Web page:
Section: New Results

Modelling discourse-level information

Participants : Laurence Danlos, Timothée Bernard.

We have continued our work on the formalisation of discourse-level information. First, we have proposed in [24] a new model in STAG syntax and semantics for subordinate conjunctions (SubConjs) and attributing phrases —attitude/reporting verbs (AVs; believe, say) and attributing prepositional phrase (APPs; according to). This discourse-oriented model is based on the observation that SubConjs and AVs are not homogeneous categories. Indeed, previous work has shown that SubConjs can be divided into two classes according to their syntactic and semantic properties. Similarly, AVs have two different uses in discourse: evidential and intentional. While evidential AVs and APPs have strong semantic similarities, they do not appear in the same contexts when SubConjs are at play. Our proposition aims at representing these distinctions and capturing these various discourse-related interactions.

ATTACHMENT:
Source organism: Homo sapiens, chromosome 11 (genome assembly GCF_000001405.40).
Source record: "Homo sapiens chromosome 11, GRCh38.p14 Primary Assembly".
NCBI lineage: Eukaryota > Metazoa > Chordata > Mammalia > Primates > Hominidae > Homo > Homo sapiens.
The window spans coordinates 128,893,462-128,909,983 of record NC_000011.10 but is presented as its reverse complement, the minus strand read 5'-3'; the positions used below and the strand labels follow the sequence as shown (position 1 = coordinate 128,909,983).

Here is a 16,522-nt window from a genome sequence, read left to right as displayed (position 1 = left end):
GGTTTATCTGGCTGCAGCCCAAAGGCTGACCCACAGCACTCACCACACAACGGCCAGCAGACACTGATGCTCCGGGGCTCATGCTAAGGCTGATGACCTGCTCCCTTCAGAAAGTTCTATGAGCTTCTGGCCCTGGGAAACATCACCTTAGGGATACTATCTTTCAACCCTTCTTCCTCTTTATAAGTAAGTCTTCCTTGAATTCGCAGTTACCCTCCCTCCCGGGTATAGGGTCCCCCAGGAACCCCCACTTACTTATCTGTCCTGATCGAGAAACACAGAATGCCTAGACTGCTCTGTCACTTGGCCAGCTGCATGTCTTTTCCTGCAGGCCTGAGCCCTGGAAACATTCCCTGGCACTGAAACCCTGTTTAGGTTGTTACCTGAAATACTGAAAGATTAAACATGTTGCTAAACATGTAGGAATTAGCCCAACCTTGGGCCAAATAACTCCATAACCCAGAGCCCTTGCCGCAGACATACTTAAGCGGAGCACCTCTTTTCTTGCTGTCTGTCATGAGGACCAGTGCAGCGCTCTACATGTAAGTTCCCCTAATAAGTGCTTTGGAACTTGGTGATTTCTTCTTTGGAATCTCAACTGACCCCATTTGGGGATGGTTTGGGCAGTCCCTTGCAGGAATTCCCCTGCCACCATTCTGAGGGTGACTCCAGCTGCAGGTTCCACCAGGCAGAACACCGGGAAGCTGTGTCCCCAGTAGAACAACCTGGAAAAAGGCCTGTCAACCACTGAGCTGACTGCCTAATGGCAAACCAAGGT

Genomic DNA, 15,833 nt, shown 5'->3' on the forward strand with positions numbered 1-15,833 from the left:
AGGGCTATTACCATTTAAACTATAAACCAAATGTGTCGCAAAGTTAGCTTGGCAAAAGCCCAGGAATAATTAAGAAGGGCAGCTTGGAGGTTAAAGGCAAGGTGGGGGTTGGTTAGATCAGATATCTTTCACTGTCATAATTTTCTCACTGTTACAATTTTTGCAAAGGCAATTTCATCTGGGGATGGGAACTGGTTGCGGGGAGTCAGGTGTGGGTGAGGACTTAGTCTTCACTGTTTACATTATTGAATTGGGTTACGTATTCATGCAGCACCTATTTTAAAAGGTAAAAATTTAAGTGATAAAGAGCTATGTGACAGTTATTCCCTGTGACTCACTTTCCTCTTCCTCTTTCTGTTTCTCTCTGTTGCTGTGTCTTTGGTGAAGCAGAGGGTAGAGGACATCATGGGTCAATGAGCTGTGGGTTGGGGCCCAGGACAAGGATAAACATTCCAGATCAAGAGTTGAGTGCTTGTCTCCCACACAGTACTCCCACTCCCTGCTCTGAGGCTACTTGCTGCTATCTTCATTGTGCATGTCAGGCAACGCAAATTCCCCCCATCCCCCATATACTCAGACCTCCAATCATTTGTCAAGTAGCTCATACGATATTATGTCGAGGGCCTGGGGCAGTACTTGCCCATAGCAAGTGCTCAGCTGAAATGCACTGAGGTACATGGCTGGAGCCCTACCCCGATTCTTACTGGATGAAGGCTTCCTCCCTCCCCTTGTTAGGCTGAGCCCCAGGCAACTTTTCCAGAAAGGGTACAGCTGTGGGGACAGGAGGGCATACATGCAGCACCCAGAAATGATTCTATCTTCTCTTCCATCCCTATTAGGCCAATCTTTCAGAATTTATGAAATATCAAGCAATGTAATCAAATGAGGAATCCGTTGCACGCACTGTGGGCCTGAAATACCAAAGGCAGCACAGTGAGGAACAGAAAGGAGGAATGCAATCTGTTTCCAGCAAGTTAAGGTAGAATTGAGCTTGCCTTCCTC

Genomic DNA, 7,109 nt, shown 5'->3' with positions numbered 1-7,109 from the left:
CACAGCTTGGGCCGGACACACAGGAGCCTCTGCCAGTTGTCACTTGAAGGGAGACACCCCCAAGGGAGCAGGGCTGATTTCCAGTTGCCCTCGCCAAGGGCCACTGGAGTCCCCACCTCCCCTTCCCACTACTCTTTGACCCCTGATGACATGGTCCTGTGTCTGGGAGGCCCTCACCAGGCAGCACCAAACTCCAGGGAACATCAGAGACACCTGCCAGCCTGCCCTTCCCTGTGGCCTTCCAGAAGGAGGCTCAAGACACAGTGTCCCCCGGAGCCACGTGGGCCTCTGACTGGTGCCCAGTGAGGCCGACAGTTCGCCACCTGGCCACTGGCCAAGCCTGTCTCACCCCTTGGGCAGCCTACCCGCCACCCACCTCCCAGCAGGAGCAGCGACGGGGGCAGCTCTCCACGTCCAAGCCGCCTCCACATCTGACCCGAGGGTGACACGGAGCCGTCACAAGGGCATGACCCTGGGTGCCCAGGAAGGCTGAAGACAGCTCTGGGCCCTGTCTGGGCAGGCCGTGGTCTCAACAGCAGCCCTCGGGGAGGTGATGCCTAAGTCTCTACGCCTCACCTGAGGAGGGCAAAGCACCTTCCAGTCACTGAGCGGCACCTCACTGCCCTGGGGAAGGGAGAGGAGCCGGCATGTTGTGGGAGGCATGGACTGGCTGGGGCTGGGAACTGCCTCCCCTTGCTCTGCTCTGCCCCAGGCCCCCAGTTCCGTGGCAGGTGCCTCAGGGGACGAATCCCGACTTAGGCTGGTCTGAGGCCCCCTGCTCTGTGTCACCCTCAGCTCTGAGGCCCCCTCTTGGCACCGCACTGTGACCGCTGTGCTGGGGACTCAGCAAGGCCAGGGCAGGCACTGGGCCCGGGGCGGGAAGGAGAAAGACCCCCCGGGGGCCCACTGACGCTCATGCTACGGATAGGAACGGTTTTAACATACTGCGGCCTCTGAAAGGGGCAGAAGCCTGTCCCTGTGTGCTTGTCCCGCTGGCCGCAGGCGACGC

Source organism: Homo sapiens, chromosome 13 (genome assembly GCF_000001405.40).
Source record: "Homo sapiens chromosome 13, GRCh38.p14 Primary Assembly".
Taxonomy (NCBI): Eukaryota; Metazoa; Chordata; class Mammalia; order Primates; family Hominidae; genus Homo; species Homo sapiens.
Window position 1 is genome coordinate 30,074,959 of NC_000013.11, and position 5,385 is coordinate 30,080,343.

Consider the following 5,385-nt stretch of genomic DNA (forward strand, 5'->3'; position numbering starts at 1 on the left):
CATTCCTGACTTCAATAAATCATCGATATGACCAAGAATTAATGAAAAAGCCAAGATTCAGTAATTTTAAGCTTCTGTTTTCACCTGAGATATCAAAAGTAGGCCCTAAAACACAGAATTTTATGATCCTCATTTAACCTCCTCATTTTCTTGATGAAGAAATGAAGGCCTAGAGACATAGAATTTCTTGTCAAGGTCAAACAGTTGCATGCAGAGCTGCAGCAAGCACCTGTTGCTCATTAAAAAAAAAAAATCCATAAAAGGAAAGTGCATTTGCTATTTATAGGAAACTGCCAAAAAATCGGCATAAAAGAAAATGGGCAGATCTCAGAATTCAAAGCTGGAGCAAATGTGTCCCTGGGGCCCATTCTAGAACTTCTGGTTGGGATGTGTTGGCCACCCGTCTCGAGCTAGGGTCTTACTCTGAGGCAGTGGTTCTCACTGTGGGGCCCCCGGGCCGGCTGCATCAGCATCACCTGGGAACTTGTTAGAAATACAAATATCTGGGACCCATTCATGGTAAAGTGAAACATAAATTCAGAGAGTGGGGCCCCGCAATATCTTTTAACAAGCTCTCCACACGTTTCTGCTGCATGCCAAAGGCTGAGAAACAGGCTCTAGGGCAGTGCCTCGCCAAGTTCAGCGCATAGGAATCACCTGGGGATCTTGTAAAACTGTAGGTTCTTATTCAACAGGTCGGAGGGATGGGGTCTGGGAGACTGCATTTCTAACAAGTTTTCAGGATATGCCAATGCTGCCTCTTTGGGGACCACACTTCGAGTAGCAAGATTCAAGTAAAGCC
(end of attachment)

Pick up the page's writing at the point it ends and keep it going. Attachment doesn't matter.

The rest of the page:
We have also investigated how sentential and discourse TAG-based grammars can be interfaced, in collaboration with Aleksandre Maskharashvili and Sylvain Pogodalla (LORIA). Tree-Adjoining Grammars (TAG) have been used both for syntactic parsing, with sentential grammars, and for discourse parsing, with discourse grammars (see for example our D-STAG model or the D-LTAG model). Yet the modelling of discourse connectives (coordinate conjunctions, subordinate conjunctions, adverbs...) in TAG-based formalisms for discourse differ from their modelling in sentential grammars. Because of this mismatch, an intermediate processing step is required between the sentential and the discourse processes, both in parsing and in generation [27]. We have developed a method to smoothly interface sentential and discourse TAG grammars, without using such an intermediate processing step. This method, based on Abstract Categorial Grammars (ACG), allows for building D-STAG discourse structures that are direct acyclic graphs (DAG) and not only trees.